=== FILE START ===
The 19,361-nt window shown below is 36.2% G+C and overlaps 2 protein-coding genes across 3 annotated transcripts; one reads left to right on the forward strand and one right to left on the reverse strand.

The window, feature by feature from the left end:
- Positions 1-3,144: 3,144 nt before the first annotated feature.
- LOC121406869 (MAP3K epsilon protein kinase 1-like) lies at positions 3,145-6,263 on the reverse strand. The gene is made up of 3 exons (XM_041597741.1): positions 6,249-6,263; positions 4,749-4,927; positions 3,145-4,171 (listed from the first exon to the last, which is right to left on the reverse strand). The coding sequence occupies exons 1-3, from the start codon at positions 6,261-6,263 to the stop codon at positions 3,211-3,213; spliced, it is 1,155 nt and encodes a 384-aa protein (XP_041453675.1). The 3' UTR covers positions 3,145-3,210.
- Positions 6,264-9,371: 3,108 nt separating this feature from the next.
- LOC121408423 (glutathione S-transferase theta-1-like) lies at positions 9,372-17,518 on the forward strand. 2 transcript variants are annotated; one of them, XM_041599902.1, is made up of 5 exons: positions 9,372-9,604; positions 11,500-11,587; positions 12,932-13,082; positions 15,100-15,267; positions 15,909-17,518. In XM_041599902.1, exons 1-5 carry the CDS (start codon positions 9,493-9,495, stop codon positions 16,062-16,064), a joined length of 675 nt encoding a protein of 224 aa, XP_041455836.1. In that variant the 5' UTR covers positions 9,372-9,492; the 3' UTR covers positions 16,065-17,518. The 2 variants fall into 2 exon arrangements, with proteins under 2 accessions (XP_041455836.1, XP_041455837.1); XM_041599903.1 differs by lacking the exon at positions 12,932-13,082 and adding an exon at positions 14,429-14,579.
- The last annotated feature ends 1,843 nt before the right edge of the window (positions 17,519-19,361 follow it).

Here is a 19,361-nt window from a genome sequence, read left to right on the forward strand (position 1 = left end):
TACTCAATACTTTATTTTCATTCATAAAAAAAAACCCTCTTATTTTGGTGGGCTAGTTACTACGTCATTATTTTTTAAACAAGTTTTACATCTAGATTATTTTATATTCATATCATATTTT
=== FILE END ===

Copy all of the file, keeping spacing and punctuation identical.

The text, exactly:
The 19,361-nt window shown below is 36.2% G+C and overlaps 2 protein-coding genes across 3 annotated transcripts; one reads left to right on the forward strand and one right to left on the reverse strand.

The window, feature by feature from the left end:
- Positions 1-3,144: 3,144 nt before the first annotated feature.
- LOC121406869 (MAP3K epsilon protein kinase 1-like) lies at positions 3,145-6,263 on the reverse strand. The gene is made up of 3 exons (XM_041597741.1): positions 6,249-6,263; positions 4,749-4,927; positions 3,145-4,171 (listed from the first exon to the last, which is right to left on the reverse strand). The coding sequence occupies exons 1-3, from the start codon at positions 6,261-6,263 to the stop codon at positions 3,211-3,213; spliced, it is 1,155 nt and encodes a 384-aa protein (XP_041453675.1). The 3' UTR covers positions 3,145-3,210.
- Positions 6,264-9,371: 3,108 nt separating this feature from the next.
- LOC121408423 (glutathione S-transferase theta-1-like) lies at positions 9,372-17,518 on the forward strand. 2 transcript variants are annotated; one of them, XM_041599902.1, is made up of 5 exons: positions 9,372-9,604; positions 11,500-11,587; positions 12,932-13,082; positions 15,100-15,267; positions 15,909-17,518. In XM_041599902.1, exons 1-5 carry the CDS (start codon positions 9,493-9,495, stop codon positions 16,062-16,064), a joined length of 675 nt encoding a protein of 224 aa, XP_041455836.1. In that variant the 5' UTR covers positions 9,372-9,492; the 3' UTR covers positions 16,065-17,518. The 2 variants fall into 2 exon arrangements, with proteins under 2 accessions (XP_041455836.1, XP_041455837.1); XM_041599903.1 differs by lacking the exon at positions 12,932-13,082 and adding an exon at positions 14,429-14,579.
- The last annotated feature ends 1,843 nt before the right edge of the window (positions 17,519-19,361 follow it).

Here is a 19,361-nt window from a genome sequence, read left to right on the forward strand (position 1 = left end):
TACTCAATACTTTATTTTCATTCATAAAAAAAAACCCTCTTATTTTGGTGGGCTAGTTACTACGTCATTATTTTTTAAACAAGTTTTACATCTAGATTATTTTATATTCATATCATATTTT